Libyan ‘Day of Rage’ Comes Early, Hundreds Protest

Fueled by the success of the people’s coups in Egypt and Tunisia, protests rage across the Middle East on dates previously agreed upon by social media-based activists. But in Libya, a country ruled by Col. Muammar Gadhafi for 42 years, it seems oppressed citizens couldn’t hold it in any longer, turning out in their hundreds to protest the regime two days early.

The protests seem to have been concentrated in the eastern city of Benghazi and other coastal and southern areas. Twitter reports of tear gas, water cannons, arrests, and even up to a dozen dead in eastern cities are not confirmed.

Most of the information comes via Twitter and Facebook, with some confirmation from videos shared on YouTube. Organizers at youth activist group Shabab Libya, or Libyan Youth Movement, exhorted news organizations to mention the protests, but so far it seems only Al-Jazeera Arabic had picked up the story.

Other Twitter users reported that some cellular and Internet service had been cut off or spotty around the country.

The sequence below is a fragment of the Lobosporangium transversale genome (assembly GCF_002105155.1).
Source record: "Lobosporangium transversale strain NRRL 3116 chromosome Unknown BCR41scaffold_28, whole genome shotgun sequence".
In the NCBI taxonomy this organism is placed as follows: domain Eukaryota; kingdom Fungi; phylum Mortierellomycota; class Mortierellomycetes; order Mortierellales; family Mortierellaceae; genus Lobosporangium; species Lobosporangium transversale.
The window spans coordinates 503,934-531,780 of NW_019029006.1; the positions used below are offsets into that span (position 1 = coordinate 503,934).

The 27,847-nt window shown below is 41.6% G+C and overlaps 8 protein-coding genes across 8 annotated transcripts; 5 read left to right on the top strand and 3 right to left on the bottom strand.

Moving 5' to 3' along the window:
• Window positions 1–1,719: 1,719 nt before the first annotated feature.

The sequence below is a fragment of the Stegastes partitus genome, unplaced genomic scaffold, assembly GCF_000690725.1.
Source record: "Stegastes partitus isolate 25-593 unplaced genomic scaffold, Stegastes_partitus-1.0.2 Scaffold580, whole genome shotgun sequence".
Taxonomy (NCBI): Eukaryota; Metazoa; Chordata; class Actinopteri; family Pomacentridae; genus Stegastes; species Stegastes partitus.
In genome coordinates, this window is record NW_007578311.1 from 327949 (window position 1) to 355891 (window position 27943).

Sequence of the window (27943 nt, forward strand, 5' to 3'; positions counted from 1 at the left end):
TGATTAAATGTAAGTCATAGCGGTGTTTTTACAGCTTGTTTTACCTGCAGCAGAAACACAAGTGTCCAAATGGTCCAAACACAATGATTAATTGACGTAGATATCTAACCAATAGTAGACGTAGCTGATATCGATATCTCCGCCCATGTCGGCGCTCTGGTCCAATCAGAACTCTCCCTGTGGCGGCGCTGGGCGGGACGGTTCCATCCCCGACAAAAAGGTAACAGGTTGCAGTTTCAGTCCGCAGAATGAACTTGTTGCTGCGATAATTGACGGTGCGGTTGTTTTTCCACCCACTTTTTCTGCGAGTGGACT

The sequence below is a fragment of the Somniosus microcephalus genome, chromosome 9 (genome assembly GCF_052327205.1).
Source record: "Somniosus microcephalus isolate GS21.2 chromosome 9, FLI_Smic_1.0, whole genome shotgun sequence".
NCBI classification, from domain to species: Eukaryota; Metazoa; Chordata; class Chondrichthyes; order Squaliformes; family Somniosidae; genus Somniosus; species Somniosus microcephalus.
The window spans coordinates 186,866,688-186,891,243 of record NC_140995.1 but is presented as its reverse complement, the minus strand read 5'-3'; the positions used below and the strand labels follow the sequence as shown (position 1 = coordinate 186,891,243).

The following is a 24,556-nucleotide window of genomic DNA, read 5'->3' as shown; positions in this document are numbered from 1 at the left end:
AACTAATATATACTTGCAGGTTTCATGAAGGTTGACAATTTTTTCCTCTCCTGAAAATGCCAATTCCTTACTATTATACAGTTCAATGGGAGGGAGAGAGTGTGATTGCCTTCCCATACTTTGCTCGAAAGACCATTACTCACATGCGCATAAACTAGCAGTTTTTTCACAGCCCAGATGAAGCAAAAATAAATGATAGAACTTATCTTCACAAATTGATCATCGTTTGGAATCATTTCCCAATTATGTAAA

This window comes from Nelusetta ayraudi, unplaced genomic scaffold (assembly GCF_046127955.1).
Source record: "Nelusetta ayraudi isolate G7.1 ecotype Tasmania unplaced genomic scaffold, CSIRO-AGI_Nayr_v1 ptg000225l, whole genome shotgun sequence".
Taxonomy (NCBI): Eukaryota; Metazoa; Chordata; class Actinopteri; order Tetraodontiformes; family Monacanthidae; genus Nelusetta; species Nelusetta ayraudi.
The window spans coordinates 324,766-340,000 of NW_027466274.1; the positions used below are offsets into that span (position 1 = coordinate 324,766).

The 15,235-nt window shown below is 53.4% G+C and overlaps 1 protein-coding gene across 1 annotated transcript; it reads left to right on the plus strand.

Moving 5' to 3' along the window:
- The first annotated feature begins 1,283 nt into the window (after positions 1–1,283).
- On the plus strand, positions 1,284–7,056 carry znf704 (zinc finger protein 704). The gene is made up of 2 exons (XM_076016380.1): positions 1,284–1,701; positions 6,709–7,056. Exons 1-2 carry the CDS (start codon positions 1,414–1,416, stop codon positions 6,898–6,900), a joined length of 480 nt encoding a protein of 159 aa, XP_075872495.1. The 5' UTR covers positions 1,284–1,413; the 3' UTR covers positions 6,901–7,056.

Though the capital, Tripoli, was reported quiet today, activists expect that the country’s largest city will join in the protests tomorrow.

Gadhafi, often bedecked in fantastic robes and jewelry and surrounded by an all-female troop of bodyguards, rules Libya under what he calls the "Jamahiriya" system, his own special blend of socialism, Arab nationalism, and Islam. In later years, he has enacted weak liberalization policies and picked up a mantle of Africanism, lavishing sub-Saharan despotisms with cash in hopes of ruling a “United States of Africa.” The flamboyant leader has said he will himself attend the planned February 17 protests.

Other acts of resistance have occurred before in Libya. In 1993, Gadhafi escaped an assassination attempt, and in 1996, soccer riots turned into violent anti-Gadhafi protests.

Author: Jeremy Sapienza

Jeremy Sapienza is Senior Editor at